Sunday, October 27, 2013

Nissan JUKE NISMO - Affordable Little Piece of the Racetrack

The Nissan JUKE is a strange little animal. It's a sporty compact crossover, with wheels at the corners and a high window line. Its face is not pretty. But it's practical, seating four and carrying nearly 36 cubic feet of gear when the seats fold flat.

NISMO stands for NISsan MOtorsports (just like BEVMO stands for Beverages & More). For nearly 50 years, this engineering group within Nissan has been specially tuning cars for racing, including the GT-R sports car for Japan's Super GT series. By bring the special look and tuning of NISMO vehicles to the JUKE, it's now possible for car enthusiasts of modest means (young) to have fun out on the streets without breaking the bank.

The JUKE NISMO contains nearly 100 changed parts compared to the standard car. Notably, the body wears aerodynamic enhancements, including adjustments to the front fascia and grille and sweeping side skirts. The tail wears a body-colored liftgate spoiler and fascia diffuser. Red is applied strategically to make an impact--it's even in the O of NISMO.

The lightweight alloy wheels on the JUKE NISMO are 18-inchers -- an inch larger than the standard JUKE's, and their spokes are sprayed a two-tone gray to go with the three available body colors -- black, white and silver. This is a serious racer, so no pretty shades, although the deep Sapphire Black of my test car was handsome in a manly way.

Inside, everything is geared to giving the driver an in-control feeling. The deeply bolstered, suede-covered buckets hold you in place. They feature NISMO badging embroidered into the seatbacks and red stitching. The ceiling is black, and there are soft sueded door panels, and piano black accents on the dash. The panels themselves have a round, "inflated" look, so despite the appearance of intense racing, there's a pleasant, comfortable feel sitting there. And, of course, there are more red accents, including a red section at the top of the leather and alcantara-wrapped steering wheel--a racing tradition of showing "top dead center" at a glance to busy drivers.

My tester had the Navigation Package ($1,170), which included a small-screen Nav system that I was able to confuse for a while while descending a parking lot ramp. The Rockford Fosgate ecoPUNCH premium audio had plenty of bass response, thanks to a subwoofer, but working its small screen took some care. Once I had my favorite XM and FM stations programmed in, I controlled everything from the fully-featured wheel.

NISMO is a performance-driven organization, so there are some real enhancements to the JUKE wearing the NISMO badge. The suspension, steering and transmission are adjusted for a sportier feel. In addition, the I-CON system lets you select Normal, Sport or Eco settings. Normal is fine for all driving, but Sport adjusts the steering for quicker response, firms up the road feel and with the automatic, adjusts the shift feel. I found myself in Normal most of the time and even that setting is more sporty than a standard Juke.

The JUKE NISMO carries a 1.6-liter direct injected inline four-cylinder engine under its bulging hood. It puts out 197 horsepower and 184 lb.-ft. of torque for the NISMO, The standard JUKE has 188 and 177 respectively. Direct injection is a fuel delivery technology that enhance engine performance and is becoming more common in the auto industry today, as manufacturers look for ways to maximize performance of smaller engines, so they can use them raise fuel economy.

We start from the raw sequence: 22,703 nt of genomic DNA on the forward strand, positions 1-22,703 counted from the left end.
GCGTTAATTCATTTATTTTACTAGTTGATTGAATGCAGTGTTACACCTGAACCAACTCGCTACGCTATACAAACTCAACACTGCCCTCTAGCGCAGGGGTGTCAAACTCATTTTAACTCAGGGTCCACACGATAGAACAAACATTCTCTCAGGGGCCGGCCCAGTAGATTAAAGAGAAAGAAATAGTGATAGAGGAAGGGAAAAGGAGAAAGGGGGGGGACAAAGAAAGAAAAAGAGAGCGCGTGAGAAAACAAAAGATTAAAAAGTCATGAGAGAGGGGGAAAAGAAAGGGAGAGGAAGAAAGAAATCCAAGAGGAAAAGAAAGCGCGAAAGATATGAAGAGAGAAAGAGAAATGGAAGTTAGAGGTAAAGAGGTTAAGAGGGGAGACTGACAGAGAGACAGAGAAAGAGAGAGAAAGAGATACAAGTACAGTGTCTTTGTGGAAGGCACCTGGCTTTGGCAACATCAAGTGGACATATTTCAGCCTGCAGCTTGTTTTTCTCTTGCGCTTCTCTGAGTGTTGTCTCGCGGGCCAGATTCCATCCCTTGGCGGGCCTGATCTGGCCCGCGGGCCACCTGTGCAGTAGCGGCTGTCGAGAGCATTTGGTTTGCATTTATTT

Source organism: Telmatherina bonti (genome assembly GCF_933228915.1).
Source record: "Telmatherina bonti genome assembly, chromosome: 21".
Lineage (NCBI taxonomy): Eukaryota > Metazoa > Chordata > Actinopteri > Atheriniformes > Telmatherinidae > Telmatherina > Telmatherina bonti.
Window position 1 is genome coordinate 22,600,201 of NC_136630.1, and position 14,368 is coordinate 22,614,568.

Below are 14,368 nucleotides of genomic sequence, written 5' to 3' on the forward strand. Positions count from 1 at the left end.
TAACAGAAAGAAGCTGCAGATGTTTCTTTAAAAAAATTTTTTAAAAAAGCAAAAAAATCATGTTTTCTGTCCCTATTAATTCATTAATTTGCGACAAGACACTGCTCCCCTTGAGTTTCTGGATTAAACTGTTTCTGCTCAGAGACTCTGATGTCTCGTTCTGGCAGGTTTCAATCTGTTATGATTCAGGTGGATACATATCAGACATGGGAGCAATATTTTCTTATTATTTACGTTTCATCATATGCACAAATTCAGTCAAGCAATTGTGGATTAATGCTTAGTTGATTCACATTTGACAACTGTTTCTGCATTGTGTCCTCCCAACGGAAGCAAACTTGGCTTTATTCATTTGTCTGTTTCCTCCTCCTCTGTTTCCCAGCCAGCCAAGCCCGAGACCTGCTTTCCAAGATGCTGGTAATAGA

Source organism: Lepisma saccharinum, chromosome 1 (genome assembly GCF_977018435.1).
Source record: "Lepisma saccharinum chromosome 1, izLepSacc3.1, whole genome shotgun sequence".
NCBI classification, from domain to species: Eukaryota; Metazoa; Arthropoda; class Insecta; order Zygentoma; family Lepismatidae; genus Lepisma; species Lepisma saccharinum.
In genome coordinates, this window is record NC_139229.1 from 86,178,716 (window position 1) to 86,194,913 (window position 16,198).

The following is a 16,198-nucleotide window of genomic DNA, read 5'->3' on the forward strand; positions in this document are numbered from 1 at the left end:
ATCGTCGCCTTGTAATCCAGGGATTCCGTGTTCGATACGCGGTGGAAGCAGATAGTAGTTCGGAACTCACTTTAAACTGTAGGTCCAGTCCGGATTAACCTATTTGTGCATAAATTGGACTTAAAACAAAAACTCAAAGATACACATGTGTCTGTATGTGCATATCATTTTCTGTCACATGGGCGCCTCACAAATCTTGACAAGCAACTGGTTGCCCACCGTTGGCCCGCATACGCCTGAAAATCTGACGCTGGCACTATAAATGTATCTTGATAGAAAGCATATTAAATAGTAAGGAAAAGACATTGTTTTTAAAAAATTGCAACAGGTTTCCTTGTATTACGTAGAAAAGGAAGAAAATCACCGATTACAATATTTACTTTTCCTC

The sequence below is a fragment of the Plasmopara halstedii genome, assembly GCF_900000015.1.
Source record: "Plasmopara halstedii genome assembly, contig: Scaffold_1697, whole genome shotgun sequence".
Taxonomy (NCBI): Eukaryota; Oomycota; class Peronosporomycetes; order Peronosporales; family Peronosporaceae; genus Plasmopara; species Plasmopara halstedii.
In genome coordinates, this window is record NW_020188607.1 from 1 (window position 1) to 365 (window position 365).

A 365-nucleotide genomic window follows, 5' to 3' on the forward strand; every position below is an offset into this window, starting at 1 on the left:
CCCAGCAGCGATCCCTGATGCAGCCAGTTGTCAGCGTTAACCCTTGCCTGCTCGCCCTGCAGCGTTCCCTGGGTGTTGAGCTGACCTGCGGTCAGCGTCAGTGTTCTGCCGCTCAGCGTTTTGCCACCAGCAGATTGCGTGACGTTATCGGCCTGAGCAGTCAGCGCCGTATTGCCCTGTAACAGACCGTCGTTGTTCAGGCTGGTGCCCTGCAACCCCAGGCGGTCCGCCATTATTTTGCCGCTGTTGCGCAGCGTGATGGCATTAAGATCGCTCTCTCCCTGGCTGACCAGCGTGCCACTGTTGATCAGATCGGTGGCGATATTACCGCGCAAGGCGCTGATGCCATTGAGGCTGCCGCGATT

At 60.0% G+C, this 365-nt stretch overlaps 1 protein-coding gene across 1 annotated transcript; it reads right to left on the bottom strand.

The NISMO folks lowered the car an inch -- it's not only more hunkered-down looking but that creates a tighter fit between the wheels and wheelwells, for better aerodynamics.

JUKE NISMOs come with either front-wheel drive and a six-speed manual (like my test car) or all-wheel drive and the XTronic continuously-variable automatic.Manual shifting is more fun, in my opinion, but, as always, it's a bit more of a chore in commute traffic. The lever moves precisely so I never caught the wrong gear.

Regarding fuel economy, the manual version is rated slightly higher than the AWD with auto (probably because of the additional weight of the automatic): 25 City, 31 Highway, and 27 Combined. I averaged 28.9 mpg during my test week. That is not the highest fuel economy a compact hatchback can deliver, but the JUKE NISMO is not your ordinary little car. The EPA gives it a 5 for Smog and 7 for Greenhouse Gas -- a little better than average.

It's fun to take this little car around. At just under a ton and a half, it stays pretty smooth on the freeway, despite its short 99.9-inch wheelbase. It sticks nicely in the turns, and hums along with the 1.6-liter on the boil. Even nicer, it's highly practical, too, and takes in a tall upright bass with no problem, sliding easily along its flat, carpeted cargo hold. In the FWD models, there's hidden storage under the cargo area, too.

It's hard to find complaints. My wife wasn't keen on having to climb into the deeply-bolstered passenger seat. The sunvisors are short when used on the side (and don't slide). The XM Radio listings are truncated so you can't see the year of most songs on the oldies channels. That's about it, though.

Pricing for NISMO-equipped JUKEs starts at $23,780 for the FWD/manual models, and $26,080 for the AWD/automatic version. Just for comparison, the base S model JUKE (which comes only with the CVT automatic) is $19,780.

In the highly-competitive auto industry, it's essential to distinguish your products from the others -- in the right way. Nissan has some "interesting" styling, and the JUKE NISMO has the fun factor dialed up high. You don't need to spend a lot to own a little piece of the racetrack, and get nearly 30 miles per gallon as you race around your neighborhood.

Read about the standard JUKE here.

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